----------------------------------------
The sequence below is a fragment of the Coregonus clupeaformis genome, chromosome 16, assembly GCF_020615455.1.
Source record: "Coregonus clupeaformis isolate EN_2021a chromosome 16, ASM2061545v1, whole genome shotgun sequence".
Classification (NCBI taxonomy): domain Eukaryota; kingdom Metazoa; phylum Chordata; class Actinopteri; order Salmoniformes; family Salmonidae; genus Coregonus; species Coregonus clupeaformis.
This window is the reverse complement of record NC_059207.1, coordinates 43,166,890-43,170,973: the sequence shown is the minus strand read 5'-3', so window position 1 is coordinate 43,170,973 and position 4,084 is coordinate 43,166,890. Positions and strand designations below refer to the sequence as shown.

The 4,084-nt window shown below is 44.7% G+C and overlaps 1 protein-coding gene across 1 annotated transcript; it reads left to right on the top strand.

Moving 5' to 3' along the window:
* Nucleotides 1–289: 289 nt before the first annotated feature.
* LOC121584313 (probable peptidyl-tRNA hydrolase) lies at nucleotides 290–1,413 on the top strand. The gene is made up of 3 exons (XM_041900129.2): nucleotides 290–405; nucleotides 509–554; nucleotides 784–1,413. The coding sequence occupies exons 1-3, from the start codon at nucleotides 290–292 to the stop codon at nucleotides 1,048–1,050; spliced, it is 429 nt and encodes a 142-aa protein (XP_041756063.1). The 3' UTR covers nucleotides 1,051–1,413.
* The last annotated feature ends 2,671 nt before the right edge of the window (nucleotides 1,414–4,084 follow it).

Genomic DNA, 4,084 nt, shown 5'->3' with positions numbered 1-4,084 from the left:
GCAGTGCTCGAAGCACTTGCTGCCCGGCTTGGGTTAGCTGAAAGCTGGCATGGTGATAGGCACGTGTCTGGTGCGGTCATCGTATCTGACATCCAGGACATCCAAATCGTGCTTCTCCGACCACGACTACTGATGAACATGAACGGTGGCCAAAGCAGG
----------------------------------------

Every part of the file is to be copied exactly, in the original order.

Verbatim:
The sequence below is a fragment of the Coregonus clupeaformis genome, chromosome 16, assembly GCF_020615455.1.
Source record: "Coregonus clupeaformis isolate EN_2021a chromosome 16, ASM2061545v1, whole genome shotgun sequence".
Classification (NCBI taxonomy): domain Eukaryota; kingdom Metazoa; phylum Chordata; class Actinopteri; order Salmoniformes; family Salmonidae; genus Coregonus; species Coregonus clupeaformis.
This window is the reverse complement of record NC_059207.1, coordinates 43,166,890-43,170,973: the sequence shown is the minus strand read 5'-3', so window position 1 is coordinate 43,170,973 and position 4,084 is coordinate 43,166,890. Positions and strand designations below refer to the sequence as shown.

The 4,084-nt window shown below is 44.7% G+C and overlaps 1 protein-coding gene across 1 annotated transcript; it reads left to right on the top strand.

Moving 5' to 3' along the window:
* Nucleotides 1–289: 289 nt before the first annotated feature.
* LOC121584313 (probable peptidyl-tRNA hydrolase) lies at nucleotides 290–1,413 on the top strand. The gene is made up of 3 exons (XM_041900129.2): nucleotides 290–405; nucleotides 509–554; nucleotides 784–1,413. The coding sequence occupies exons 1-3, from the start codon at nucleotides 290–292 to the stop codon at nucleotides 1,048–1,050; spliced, it is 429 nt and encodes a 142-aa protein (XP_041756063.1). The 3' UTR covers nucleotides 1,051–1,413.
* The last annotated feature ends 2,671 nt before the right edge of the window (nucleotides 1,414–4,084 follow it).

Genomic DNA, 4,084 nt, shown 5'->3' with positions numbered 1-4,084 from the left:
GCAGTGCTCGAAGCACTTGCTGCCCGGCTTGGGTTAGCTGAAAGCTGGCATGGTGATAGGCACGTGTCTGGTGCGGTCATCGTATCTGACATCCAGGACATCCAAATCGTGCTTCTCCGACCACGACTACTGATGAACATGAACGGTGGCCAAAGCAGG